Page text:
The University of Virginia is hosting a “talk” between UVA president James Ryan and the New York Times‘s Nikole Hannah-Jones, the creator of the “1619 Project,” in the university’s famed rotunda. The two hope to start “an honest dialogue” about the “history of slavery and how it has touched nearly every aspect of contemporary life in our country.”
Given the 1619 Project’s well-documented distortions and misrepresentations of the historical record, an “honest dialogue” about the “history of slavery” would represent a welcome development from the project’s creator.
The event will be hosted by the university’s Religion, Race & Democracy Lab. “Lab,” as used here, is a popular misnomer in the academy; the “lab” hosting this event, however, is making a particular mockery of the word. A real laboratory tests theories and discards those it finds false. The fact that a theory “reframes” an entire academic subfield in a manner consistent with a pet ideological goal of its proctor would be irrelevant, as would the fact that said theory won the fawning plaudits of guilty, upwardly mobile lifestyle bloggers in Manhattan.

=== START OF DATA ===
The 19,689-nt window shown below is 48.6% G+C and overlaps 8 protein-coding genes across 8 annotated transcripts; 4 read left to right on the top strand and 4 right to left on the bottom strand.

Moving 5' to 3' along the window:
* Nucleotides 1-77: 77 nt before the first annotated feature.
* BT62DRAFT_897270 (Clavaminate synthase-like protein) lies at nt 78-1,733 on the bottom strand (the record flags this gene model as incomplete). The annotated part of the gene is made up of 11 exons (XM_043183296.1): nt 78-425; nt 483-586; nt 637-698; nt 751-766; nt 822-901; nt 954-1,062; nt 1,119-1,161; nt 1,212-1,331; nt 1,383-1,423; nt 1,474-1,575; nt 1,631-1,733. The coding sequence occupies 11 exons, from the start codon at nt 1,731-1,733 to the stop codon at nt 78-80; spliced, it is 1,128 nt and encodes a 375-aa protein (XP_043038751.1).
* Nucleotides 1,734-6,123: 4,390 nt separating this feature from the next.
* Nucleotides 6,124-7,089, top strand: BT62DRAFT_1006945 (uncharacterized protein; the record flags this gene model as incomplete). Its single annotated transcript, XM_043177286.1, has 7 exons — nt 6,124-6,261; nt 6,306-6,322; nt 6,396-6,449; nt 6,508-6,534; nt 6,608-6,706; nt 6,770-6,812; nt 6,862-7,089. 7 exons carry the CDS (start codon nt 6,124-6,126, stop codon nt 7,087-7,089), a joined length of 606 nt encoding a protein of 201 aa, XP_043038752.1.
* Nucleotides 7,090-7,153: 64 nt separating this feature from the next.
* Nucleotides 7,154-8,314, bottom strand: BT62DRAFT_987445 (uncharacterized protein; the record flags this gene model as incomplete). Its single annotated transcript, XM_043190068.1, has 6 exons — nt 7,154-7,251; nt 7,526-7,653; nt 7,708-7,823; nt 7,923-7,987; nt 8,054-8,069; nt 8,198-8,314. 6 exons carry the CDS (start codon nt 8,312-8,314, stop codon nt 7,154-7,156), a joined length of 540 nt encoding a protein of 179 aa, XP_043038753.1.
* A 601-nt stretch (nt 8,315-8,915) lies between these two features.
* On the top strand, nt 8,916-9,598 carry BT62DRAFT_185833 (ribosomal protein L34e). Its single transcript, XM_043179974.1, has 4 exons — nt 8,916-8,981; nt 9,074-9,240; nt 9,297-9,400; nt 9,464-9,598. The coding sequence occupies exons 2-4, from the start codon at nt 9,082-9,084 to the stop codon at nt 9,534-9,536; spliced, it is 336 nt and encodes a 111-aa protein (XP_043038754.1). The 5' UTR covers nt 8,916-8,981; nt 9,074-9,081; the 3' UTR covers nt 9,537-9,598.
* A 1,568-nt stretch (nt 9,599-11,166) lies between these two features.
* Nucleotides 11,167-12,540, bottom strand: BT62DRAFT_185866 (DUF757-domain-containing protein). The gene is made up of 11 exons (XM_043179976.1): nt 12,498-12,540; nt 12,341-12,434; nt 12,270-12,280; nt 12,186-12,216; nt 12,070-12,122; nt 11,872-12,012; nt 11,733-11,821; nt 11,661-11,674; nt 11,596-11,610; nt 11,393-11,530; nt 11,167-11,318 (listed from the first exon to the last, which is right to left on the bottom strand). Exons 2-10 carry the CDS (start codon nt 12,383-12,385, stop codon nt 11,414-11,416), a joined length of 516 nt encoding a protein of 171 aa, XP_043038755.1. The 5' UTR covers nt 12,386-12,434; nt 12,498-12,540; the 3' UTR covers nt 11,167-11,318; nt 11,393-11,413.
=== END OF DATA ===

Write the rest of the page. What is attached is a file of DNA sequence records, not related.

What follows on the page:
In real labs, there is “true” and “false;” not so here. In this “lab,” the university president grants his imprimatur to an erroneous theory of history — spreading like wildfire through the public schools — in the name of eliciting “dialogue in our community.”
The creators of the 1619 Project have long acknowledged that their ambitions lie beyond the oblong pages of New York Times Magazine; their ultimate aim, they admit, is to “reframe American history” itself. Attempts to re-litigate settled matters of historical fact that are riddled with demonstrable error ought to elicit skepticism, not uncritical adulation, from those in the academy entrusted with the retention and transmission of knowledge. Would that the University of Virginia understood that.